1. After two heated floor votes at last night's monthly meeting of the King County Labor Council, the membership rejected the board's recommendation, made late yesterday afternoon, for a dual endorsement of incumbent Mayor Mike McGinn and challenger state Sen. Ed Murray (D-43, Capitol Hill). Read last night's report here.

It's hard to pick a winner (the KCLC ended up making no endorsement at all, and will revisist the stalemate next month), but Fizz gives the round to McGinn.

Here's why: A dual endorsement would have been more of a victory for Murray because McGinn is painting Murray as the business candidate, and being able to say "endorsed by the King County Labor Council" would have meant more to Murray than to McGinn, who can already boast about the high-profile unions in his corner—the machinists, the Teamsters, and the United Food and Commercial Workers.

It was, in fact, the machinists who ultimately sank the dual endorsement. KCLC rules give bigger unions more weight during voting. After the first floor vote supported the bord's recommendation for a dual endorsement, the machinists called for a formal "per capita" vote to affirm it, and the dual endorsement failed.

Team McGinn shouldn't be too happy, though. The KCLC typically endorses the incumbent Democratic mayor (and, according the Seattle Weekly, McGinn had been positioned to get a sole endorsement). The last time the KCLC didn't endorse the incumbent was in 2001, when they went with challenger Greg Nickels over then-mayor Mayor Paul Schell. Nickels beat Schell in the primary. Additionally, McGinn's bold pro-labor stance against Whole Foods should have endeared him to labor. The fact the he can't say "endorsed by the King County Labor Council" has to hurt. 

Again: Ultimate win McGinn, but the fact that he had to beat back a formidable challenge from Murray makes it a bitter victory—and one that comes without the field prowess and money that a sole KCLC endorsement for the incumbent would have added to McGinn's efforts. 

2. In a formal opinion yesterday, state attorney general Bob Ferguson said that public hospital districts that provide maternity care to women must also provide a full range of family-planning services, including birth control and abortion. Public hospital districts are partly funded with state dollars; there are about 50 such districts in the state.

"If you are a public hospital that provides maternity services. you must provide substantially equivalent services related to contraception and abortion," Ferguson said at a news conference yesterday.

The opinion came in response to a request from Orcas Island Sen. Kevin Ranker (D-40), who asked Ferguson to rule on whether a public hospital district would be in violation of 1991's Initiative 120, which says every person has a fundamental right to birth control and the choice to have or refuse an abortion. The San Juan County Public Hospital District recently signed a contract with PeaceHealth, a Catholic health care corporation, to build and operate a hospital in Ranker's district. Catholic hospitals do not perform abortions.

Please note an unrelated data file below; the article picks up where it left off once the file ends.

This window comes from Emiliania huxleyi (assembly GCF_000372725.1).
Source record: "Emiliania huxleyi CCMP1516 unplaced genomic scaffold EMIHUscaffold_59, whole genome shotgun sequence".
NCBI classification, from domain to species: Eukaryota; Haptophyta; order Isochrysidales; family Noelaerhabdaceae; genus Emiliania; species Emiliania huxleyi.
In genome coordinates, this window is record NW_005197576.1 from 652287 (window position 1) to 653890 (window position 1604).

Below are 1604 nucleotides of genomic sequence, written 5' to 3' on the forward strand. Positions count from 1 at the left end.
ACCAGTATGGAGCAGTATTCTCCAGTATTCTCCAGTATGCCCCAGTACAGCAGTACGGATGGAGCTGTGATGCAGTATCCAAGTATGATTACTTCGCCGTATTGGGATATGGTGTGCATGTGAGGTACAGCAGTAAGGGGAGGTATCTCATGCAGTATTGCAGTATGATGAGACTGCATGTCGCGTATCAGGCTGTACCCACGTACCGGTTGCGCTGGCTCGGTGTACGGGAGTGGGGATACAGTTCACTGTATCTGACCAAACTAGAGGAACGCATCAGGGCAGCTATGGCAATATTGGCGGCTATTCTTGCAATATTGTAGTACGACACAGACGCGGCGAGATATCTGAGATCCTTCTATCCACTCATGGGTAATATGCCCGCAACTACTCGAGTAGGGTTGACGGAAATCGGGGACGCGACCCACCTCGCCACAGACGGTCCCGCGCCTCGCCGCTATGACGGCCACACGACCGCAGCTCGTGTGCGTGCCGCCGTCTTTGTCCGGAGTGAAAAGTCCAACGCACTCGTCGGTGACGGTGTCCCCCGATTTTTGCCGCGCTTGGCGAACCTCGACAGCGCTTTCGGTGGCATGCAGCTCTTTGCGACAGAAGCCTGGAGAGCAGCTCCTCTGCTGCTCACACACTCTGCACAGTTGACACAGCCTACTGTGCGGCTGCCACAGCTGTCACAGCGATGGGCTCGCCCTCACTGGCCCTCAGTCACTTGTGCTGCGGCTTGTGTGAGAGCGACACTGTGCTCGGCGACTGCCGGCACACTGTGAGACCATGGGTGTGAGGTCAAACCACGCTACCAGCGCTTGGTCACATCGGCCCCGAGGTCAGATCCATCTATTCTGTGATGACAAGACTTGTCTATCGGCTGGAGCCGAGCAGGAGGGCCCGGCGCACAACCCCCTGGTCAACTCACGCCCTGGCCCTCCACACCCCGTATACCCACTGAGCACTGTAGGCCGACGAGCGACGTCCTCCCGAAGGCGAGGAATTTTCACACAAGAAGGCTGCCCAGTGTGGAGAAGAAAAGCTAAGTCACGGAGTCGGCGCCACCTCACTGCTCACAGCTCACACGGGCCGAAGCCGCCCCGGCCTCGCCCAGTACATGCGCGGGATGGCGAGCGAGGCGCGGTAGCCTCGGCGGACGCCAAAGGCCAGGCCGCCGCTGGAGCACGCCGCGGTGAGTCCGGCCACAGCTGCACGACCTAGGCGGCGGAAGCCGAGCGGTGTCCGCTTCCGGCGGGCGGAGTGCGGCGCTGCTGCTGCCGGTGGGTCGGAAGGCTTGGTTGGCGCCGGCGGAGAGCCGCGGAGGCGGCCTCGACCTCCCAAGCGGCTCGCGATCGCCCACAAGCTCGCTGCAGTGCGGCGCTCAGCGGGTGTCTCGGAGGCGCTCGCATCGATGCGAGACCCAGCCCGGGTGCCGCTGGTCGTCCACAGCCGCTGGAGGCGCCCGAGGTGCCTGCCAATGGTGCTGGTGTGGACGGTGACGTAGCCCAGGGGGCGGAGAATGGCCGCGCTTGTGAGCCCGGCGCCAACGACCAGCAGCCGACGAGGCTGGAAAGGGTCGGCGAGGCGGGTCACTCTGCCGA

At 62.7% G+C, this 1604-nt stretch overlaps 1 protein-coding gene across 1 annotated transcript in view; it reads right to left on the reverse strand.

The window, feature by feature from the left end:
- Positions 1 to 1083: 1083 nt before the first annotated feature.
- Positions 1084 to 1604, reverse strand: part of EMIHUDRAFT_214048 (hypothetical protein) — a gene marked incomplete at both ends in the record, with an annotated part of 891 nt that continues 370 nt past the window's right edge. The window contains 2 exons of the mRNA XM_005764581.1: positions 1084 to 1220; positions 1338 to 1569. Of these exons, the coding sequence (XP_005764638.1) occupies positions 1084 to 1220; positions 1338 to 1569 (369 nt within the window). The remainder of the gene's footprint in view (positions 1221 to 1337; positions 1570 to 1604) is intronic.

"It is clear," Ferguson's opinion says, "that public hospital districts may not administer or fund programs to provide 'maternity care benefits, services, or information to women' without also making provision for the rights" guaranteed by I-120. 

Ferguson said yesterday that he expects all public hospital districts to comply with the I-120 mandate. "I do anticipate that hospitals will follow the law as outlined in this opinion, and if that doesn’t happen I’ll cross that bridge when we get to it," he said. But he left open the question of exactly how they might meet that requirement. "We do not define what constitutes 'substantially equivalent services.' That would be up for the legislature or the people or the courts to interpret as they see fit," Ferguson said. 

3. In our report earlier this week on the actual donations behind the generic Seattle chamber money that People for Ed Murray, the pro-Murray political committee, lists on its campaign finance reports, we noted (among all the specific businesses) an odd donation from a liberal group, Climate Solutions, the lefty green non-profit.

And indeed, Public Disclosure Commission records showed a July 24 $1,000 contribution from Climate Solutions.

However, the chamber told us yesterday they made an error and listed a personal check from Climate Solutions board member Stepanie Solien as coming from Climate Solutions itself. CASE has filed an amendment with the PDC listing Solien as the donor.

4. The Joint Legislative Audit Review Committee, the bipartisan group of state legislators that evaluates tax exemptions, issued its preliminary biannual report this month. Of the 16 tax breaks they looked at, they only recommended terminating one—a $22.4 million break for health care providers on contracted dental services; the break, they reasoned, was intended to transition the providers into Obamacare.

JLARC recommends leaving $680 million more in breaks on the books.  We'll take a closer look at the report later today.

 

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